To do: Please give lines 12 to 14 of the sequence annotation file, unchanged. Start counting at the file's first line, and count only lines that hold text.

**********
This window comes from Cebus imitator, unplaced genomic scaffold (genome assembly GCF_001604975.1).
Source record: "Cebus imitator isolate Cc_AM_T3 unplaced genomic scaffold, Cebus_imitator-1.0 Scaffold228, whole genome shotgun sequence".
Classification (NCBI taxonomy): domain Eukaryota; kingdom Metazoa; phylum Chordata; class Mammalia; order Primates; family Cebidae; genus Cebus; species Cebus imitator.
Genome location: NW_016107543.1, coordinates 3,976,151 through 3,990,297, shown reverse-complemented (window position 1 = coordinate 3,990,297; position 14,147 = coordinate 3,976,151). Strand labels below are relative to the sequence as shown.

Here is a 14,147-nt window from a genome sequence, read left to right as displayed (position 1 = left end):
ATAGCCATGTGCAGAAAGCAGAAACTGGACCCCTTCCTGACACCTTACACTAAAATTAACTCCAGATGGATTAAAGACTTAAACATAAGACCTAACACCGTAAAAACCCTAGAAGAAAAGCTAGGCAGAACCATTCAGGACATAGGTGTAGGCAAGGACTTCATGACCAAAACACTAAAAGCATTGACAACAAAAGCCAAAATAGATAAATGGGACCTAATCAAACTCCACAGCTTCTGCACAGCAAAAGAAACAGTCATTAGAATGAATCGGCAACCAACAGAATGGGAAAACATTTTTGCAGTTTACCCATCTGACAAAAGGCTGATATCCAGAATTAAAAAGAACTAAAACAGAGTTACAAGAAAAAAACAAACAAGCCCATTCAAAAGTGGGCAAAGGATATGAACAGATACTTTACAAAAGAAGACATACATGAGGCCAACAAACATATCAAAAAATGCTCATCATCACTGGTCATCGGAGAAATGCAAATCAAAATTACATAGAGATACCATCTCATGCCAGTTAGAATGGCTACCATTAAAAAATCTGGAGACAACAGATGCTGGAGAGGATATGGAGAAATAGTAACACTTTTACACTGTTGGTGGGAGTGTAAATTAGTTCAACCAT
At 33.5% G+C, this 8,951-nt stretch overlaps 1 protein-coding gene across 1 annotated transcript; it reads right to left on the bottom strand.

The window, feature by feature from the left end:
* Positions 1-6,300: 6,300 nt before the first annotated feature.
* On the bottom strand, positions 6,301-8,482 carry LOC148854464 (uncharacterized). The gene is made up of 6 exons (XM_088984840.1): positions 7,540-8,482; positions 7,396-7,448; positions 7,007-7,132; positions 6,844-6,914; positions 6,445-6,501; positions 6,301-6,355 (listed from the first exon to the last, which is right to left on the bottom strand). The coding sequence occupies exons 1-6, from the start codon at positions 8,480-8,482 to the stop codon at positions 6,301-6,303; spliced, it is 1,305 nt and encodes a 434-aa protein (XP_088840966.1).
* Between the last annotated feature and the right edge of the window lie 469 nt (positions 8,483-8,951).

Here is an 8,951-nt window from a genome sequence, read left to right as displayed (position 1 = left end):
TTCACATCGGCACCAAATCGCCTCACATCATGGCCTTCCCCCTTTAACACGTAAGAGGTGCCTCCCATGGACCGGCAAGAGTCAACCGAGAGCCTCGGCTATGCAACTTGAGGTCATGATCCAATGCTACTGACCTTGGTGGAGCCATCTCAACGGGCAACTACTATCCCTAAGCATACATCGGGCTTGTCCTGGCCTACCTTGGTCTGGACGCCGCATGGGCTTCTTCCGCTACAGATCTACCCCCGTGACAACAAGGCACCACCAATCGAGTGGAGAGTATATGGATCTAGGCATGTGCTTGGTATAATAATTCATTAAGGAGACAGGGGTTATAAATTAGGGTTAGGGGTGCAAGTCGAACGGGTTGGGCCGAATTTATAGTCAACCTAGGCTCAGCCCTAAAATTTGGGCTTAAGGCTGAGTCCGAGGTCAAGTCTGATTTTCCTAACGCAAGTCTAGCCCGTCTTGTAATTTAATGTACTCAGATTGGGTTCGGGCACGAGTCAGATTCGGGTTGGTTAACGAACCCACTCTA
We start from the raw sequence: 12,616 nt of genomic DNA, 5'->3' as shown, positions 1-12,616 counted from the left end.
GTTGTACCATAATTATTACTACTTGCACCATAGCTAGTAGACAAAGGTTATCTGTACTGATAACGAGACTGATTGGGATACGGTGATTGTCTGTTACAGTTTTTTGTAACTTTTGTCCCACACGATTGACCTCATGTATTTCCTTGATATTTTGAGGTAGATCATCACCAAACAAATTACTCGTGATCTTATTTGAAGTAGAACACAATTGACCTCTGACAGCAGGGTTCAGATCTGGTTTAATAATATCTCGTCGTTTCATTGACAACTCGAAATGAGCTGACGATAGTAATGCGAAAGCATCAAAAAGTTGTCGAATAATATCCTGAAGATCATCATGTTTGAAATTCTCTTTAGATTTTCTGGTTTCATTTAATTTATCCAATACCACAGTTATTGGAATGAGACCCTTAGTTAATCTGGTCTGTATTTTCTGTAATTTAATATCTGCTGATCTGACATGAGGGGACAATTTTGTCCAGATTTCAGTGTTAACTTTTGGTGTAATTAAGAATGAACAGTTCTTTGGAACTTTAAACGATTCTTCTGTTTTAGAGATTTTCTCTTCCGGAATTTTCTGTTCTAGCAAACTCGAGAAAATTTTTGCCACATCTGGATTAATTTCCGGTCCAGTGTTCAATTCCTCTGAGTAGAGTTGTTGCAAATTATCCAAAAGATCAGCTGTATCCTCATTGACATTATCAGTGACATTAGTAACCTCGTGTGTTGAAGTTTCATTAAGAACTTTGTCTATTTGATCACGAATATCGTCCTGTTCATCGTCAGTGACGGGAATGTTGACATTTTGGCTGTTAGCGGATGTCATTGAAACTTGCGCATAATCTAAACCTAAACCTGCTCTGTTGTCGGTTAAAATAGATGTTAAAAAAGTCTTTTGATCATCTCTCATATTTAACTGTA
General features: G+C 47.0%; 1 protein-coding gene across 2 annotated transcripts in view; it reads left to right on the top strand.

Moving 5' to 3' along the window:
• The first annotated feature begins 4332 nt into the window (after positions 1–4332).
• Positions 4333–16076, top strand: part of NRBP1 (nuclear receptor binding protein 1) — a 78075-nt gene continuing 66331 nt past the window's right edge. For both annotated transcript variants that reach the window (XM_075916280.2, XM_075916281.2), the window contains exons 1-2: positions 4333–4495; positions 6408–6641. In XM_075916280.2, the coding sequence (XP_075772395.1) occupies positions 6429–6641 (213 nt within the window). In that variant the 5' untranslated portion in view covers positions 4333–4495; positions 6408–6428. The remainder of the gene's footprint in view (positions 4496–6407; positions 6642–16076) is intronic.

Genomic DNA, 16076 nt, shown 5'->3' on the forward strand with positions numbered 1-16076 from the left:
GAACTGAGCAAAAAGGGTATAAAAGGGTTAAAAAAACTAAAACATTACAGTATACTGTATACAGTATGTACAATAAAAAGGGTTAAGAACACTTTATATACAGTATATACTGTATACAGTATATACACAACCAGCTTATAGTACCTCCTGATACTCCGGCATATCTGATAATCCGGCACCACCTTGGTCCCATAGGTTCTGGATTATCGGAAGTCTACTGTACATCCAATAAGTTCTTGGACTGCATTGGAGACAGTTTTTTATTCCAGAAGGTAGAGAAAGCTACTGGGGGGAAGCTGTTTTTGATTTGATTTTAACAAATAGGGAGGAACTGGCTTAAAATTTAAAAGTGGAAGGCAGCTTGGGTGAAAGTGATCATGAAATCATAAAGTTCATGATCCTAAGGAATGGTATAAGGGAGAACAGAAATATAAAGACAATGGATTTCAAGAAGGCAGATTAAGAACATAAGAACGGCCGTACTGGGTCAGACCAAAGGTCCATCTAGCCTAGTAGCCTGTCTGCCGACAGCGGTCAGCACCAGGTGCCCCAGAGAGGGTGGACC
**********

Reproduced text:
Here is an 8,951-nt window from a genome sequence, read left to right as displayed (position 1 = left end):
TTCACATCGGCACCAAATCGCCTCACATCATGGCCTTCCCCCTTTAACACGTAAGAGGTGCCTCCCATGGACCGGCAAGAGTCAACCGAGAGCCTCGGCTATGCAACTTGAGGTCATGATCCAATGCTACTGACCTTGGTGGAGCCATCTCAACGGGCAACTACTATCCCTAAGCATACATCGGGCTTGTCCTGGCCTACCTTGGTCTGGACGCCGCATGGGCTTCTTCCGCTACAGATCTACCCCCGTGACAACAAGGCACCACCAATCGAGTGGAGAGTATATGGATCTAGGCATGTGCTTGGTATAATAATTCATTAAGGAGACAGGGGTTATAAATTAGGGTTAGGGGTGCAAGTCGAACGGGTTGGGCCGAATTTATAGTCAACCTAGGCTCAGCCCTAAAATTTGGGCTTAAGGCTGAGTCCGAGGTCAAGTCTGATTTTCCTAACGCAAGTCTAGCCCGTCTTGTAATTTAATGTACTCAGATTGGGTTCGGGCACGAGTCAGATTCGGGTTGGTTAACGAACCCACTCTA
We start from the raw sequence: 12,616 nt of genomic DNA, 5'->3' as shown, positions 1-12,616 counted from the left end.